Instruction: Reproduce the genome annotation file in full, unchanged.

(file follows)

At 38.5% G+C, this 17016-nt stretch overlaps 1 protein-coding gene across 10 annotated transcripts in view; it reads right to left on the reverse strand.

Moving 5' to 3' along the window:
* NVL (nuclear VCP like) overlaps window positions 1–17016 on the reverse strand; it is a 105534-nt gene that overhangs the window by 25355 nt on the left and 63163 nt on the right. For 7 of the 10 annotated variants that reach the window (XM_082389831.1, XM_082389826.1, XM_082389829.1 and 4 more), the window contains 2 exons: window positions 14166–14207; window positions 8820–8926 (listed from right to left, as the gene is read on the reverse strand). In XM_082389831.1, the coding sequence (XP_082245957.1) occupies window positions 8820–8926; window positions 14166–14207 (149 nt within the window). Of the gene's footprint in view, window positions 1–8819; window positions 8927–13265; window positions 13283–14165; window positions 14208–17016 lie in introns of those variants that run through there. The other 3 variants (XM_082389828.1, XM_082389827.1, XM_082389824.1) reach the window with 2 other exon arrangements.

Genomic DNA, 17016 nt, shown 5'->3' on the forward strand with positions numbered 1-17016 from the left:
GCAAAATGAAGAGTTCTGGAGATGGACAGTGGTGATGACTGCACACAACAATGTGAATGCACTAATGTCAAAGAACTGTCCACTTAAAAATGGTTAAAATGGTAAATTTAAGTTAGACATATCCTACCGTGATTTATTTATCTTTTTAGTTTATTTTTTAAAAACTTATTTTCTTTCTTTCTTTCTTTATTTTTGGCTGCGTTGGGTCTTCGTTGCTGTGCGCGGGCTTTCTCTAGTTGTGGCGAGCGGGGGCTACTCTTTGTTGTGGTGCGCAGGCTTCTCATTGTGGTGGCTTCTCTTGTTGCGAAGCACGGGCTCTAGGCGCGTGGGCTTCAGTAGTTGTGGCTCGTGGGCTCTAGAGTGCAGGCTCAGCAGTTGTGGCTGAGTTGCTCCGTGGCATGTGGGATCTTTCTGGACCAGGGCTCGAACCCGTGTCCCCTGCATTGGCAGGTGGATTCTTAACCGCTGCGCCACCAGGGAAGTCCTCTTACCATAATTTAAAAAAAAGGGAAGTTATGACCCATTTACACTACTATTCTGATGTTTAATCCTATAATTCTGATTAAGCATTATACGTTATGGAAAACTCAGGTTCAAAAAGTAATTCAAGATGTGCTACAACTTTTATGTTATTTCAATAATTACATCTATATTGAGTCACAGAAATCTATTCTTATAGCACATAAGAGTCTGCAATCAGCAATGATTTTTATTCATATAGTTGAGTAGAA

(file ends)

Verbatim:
At 38.5% G+C, this 17016-nt stretch overlaps 1 protein-coding gene across 10 annotated transcripts in view; it reads right to left on the reverse strand.

Moving 5' to 3' along the window:
* NVL (nuclear VCP like) overlaps window positions 1–17016 on the reverse strand; it is a 105534-nt gene that overhangs the window by 25355 nt on the left and 63163 nt on the right. For 7 of the 10 annotated variants that reach the window (XM_082389831.1, XM_082389826.1, XM_082389829.1 and 4 more), the window contains 2 exons: window positions 14166–14207; window positions 8820–8926 (listed from right to left, as the gene is read on the reverse strand). In XM_082389831.1, the coding sequence (XP_082245957.1) occupies window positions 8820–8926; window positions 14166–14207 (149 nt within the window). Of the gene's footprint in view, window positions 1–8819; window positions 8927–13265; window positions 13283–14165; window positions 14208–17016 lie in introns of those variants that run through there. The other 3 variants (XM_082389828.1, XM_082389827.1, XM_082389824.1) reach the window with 2 other exon arrangements.

Genomic DNA, 17016 nt, shown 5'->3' on the forward strand with positions numbered 1-17016 from the left:
GCAAAATGAAGAGTTCTGGAGATGGACAGTGGTGATGACTGCACACAACAATGTGAATGCACTAATGTCAAAGAACTGTCCACTTAAAAATGGTTAAAATGGTAAATTTAAGTTAGACATATCCTACCGTGATTTATTTATCTTTTTAGTTTATTTTTTAAAAACTTATTTTCTTTCTTTCTTTCTTTATTTTTGGCTGCGTTGGGTCTTCGTTGCTGTGCGCGGGCTTTCTCTAGTTGTGGCGAGCGGGGGCTACTCTTTGTTGTGGTGCGCAGGCTTCTCATTGTGGTGGCTTCTCTTGTTGCGAAGCACGGGCTCTAGGCGCGTGGGCTTCAGTAGTTGTGGCTCGTGGGCTCTAGAGTGCAGGCTCAGCAGTTGTGGCTGAGTTGCTCCGTGGCATGTGGGATCTTTCTGGACCAGGGCTCGAACCCGTGTCCCCTGCATTGGCAGGTGGATTCTTAACCGCTGCGCCACCAGGGAAGTCCTCTTACCATAATTTAAAAAAAAGGGAAGTTATGACCCATTTACACTACTATTCTGATGTTTAATCCTATAATTCTGATTAAGCATTATACGTTATGGAAAACTCAGGTTCAAAAAGTAATTCAAGATGTGCTACAACTTTTATGTTATTTCAATAATTACATCTATATTGAGTCACAGAAATCTATTCTTATAGCACATAAGAGTCTGCAATCAGCAATGATTTTTATTCATATAGTTGAGTAGAA